You are now the largest African economy; the fourth largest populated country in the world[i];  singularly you have the world's largest number of mobile phones at 100 million – important for business and education; you are right now the best-practice example of an African election; the premier Africa investment destination; your 30 million middle class [ii]members grow daily; and you have improved access to capital/financial inclusion by 44 percent[iii]. Your leadership in international arenas such as the African Union, in ECOWAS, potentially also at the helm of the African Development Bank, and in New York, you have called for a permanent UNSC seat for Africa -- are all actions of which to be proud.

However, the list of challenges here is a lot longer, and the suffering of the everyday Nigerian is high. Thus, with this new Dispensation and good news also comes the responsibility to "lean forward" more vigorously to address development:
·      Improving security  in the North;

·      Combating corruption;

·      Reducing poverty, as most Nigerians live on naira 290 a day ($1.25), representing about 60 per cent of your population[iv], with the same number of people facing daily food security issues;

·      Addressing education such as having the world's largest number of school-aged children [10 million]not in school; particularly since children under 15 make up 44 per cent of your overall population, and 39 per cent of Nigerian adults cannot read or write;[v]

·      Improving  health systems and providing affordable housing to the 17 million people in Nigeria without good shelter is critical;[vi]

·      Expanding the number of Nigerian Small and Medium Size Enterprises (SMEs) from its current 17 million;[vii]

·      Creating 1.8 million jobs per year from your current 1.2 million just to outpace poverty and keep pace with your population growth;[viii] 

·      Securing energy-fuel needs, including rural electrification, remain one of your most press needs not only for daily living but for your private sector and investors; and an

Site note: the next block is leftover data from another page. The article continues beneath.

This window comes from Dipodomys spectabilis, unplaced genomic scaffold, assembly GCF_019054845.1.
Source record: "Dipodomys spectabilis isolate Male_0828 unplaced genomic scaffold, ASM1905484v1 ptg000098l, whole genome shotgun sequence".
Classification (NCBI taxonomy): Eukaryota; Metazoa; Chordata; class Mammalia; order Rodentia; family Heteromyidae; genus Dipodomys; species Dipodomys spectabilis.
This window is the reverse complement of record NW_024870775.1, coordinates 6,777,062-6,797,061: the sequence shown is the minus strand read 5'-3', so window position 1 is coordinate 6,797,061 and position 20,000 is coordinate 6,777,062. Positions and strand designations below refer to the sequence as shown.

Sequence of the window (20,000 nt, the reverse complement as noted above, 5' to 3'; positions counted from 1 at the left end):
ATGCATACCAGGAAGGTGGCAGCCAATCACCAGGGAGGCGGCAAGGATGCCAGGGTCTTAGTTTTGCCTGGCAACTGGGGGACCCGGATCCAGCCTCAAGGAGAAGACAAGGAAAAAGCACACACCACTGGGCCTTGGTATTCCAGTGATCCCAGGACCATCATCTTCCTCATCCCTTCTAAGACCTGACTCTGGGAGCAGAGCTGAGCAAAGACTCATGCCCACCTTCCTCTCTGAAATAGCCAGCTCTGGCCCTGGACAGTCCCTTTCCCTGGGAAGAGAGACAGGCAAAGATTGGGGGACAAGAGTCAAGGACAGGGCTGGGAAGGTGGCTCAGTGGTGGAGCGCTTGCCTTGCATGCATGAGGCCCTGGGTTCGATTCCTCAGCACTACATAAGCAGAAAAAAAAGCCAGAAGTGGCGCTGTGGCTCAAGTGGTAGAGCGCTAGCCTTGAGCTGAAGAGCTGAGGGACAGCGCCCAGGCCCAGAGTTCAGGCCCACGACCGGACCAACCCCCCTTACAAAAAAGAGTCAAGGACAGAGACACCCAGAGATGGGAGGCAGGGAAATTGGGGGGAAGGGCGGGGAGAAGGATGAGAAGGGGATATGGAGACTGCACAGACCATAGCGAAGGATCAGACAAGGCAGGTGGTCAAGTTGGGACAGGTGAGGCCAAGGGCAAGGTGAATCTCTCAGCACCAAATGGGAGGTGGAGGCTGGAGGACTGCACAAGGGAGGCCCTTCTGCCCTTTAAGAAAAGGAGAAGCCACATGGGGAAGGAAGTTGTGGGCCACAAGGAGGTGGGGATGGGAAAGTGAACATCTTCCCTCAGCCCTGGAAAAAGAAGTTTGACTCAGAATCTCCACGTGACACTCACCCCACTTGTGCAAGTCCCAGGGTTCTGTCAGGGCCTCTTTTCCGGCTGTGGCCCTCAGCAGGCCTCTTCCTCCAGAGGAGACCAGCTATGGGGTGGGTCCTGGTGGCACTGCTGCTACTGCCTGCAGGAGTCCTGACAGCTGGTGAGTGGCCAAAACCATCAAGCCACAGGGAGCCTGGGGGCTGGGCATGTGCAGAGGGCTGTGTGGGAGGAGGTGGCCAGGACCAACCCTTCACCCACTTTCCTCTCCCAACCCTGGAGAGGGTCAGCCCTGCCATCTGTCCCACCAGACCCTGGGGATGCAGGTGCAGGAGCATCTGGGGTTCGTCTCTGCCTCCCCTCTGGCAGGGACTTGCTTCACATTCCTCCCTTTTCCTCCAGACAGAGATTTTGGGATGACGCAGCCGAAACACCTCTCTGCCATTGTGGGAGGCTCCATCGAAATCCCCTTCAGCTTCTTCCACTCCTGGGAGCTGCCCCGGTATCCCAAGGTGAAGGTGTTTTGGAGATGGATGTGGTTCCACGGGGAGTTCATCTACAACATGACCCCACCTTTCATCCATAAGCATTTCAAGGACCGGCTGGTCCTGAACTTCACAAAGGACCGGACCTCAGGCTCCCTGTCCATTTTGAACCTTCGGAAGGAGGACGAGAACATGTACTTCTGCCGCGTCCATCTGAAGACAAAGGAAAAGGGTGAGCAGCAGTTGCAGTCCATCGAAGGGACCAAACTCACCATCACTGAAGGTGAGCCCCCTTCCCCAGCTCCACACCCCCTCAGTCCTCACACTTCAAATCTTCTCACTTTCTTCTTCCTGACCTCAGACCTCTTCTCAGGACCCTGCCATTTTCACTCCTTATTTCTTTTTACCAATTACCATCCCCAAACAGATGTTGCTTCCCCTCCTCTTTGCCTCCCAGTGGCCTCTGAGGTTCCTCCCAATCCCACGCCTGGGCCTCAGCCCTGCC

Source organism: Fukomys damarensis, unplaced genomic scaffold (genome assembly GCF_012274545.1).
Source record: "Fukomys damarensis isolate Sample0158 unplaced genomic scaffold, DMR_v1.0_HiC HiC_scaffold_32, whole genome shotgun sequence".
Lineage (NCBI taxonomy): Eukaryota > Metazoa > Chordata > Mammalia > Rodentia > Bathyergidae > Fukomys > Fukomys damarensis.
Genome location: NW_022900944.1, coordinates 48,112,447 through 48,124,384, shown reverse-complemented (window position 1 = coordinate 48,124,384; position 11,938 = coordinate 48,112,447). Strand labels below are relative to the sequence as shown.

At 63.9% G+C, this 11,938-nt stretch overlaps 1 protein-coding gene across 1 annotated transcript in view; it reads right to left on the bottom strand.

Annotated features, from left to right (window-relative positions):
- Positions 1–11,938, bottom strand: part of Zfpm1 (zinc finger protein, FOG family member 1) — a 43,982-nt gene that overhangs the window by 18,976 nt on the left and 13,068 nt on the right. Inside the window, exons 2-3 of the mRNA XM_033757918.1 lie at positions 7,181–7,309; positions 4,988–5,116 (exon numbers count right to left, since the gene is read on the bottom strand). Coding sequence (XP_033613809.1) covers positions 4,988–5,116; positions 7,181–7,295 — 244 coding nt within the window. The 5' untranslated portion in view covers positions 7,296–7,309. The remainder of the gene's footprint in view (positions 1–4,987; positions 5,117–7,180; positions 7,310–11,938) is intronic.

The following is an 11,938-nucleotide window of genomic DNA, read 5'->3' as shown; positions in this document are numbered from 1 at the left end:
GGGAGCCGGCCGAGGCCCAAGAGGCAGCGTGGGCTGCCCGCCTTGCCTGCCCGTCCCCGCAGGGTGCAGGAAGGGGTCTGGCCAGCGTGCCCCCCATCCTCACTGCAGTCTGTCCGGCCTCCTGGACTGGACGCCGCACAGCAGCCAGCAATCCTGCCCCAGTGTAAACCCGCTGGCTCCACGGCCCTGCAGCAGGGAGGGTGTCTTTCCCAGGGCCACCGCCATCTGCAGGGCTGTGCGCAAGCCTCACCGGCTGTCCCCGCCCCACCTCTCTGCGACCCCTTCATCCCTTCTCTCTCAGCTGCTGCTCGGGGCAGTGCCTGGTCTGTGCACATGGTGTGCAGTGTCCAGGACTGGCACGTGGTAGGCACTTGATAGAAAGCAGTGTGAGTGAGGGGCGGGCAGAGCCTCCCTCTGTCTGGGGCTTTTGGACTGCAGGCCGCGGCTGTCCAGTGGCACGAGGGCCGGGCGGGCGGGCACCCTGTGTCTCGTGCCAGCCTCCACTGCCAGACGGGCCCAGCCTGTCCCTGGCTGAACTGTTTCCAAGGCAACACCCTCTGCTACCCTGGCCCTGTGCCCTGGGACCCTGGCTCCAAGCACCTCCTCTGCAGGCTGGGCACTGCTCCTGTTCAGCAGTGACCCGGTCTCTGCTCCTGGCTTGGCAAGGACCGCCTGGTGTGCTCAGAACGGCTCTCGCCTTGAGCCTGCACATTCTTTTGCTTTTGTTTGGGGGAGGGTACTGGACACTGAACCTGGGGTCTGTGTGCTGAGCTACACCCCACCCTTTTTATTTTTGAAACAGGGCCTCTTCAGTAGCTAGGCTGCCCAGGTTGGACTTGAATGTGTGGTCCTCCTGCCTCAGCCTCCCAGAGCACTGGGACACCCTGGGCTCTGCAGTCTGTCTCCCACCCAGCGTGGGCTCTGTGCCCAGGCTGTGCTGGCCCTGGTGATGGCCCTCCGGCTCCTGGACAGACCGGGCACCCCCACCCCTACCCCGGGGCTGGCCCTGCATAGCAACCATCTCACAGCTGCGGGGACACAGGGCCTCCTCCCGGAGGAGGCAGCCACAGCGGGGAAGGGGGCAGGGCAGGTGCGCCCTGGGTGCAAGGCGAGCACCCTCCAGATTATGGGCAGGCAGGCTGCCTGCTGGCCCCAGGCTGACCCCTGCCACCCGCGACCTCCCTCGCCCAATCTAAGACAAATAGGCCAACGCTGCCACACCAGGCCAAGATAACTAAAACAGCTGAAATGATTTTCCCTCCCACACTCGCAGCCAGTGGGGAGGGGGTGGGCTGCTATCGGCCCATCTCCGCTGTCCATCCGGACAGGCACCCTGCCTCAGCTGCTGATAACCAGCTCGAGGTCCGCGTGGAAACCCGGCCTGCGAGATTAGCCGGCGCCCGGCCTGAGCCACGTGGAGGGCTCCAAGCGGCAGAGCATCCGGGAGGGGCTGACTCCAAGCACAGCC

·      Additional focus needs to be on women and at-risk girls from education to financial inclusion as they both lag behind here on all human index well-being indicators.

Changing any of these issues to the positive side of the ledger will further underscore Nigeria's leadership role on the Continent.

In sum, a new paradigm begins for your nation on May 29, 2015, and Nigerians should be very proud of the example they are setting for Africa and for evolving democracies all over the world. I want to again congratulate Governor Amaechi for his leadership in holding such an important symposium at the dawn of the changing of the political guard in Nigeria.

As I close my remarks, I am extremely proud of Nigeria and have always been in the pro-Nigeria corner way before it became fashionable to be so. I am appreciative of having represented the U.S. Government here, honored to have served as an observer in your 2015 historic, democratic elections, and to be asked to speak here today. I wish the Governor, people of Rivers State, the nation, the outgoing President, and most assuredly President-elect Buhari and Vice-President elect Osinbajo the very best as they lead Nigeria during this landmark period in Nigeria's history.

 I Thank you.

[ii] Source for SME & job figures: Sept 24, 2014, McKinsey Breakfast on Nigeria, The New York Palace Hotel, New York
[vi] Source for SME & job figures: Sept 24, 2014, McKinsey Breakfast on Nigeria, The New York Palace Hotel, New York
[vii] Source for SME & job figures: Sept 24, 2014, McKinsey Breakfast on Nigeria, The New York Palace Hotel, New York
[viii] Source for SME & job figures: Sept 24, 2014, McKinsey Breakfast on Nigeria, The New York Palace Hotel, New York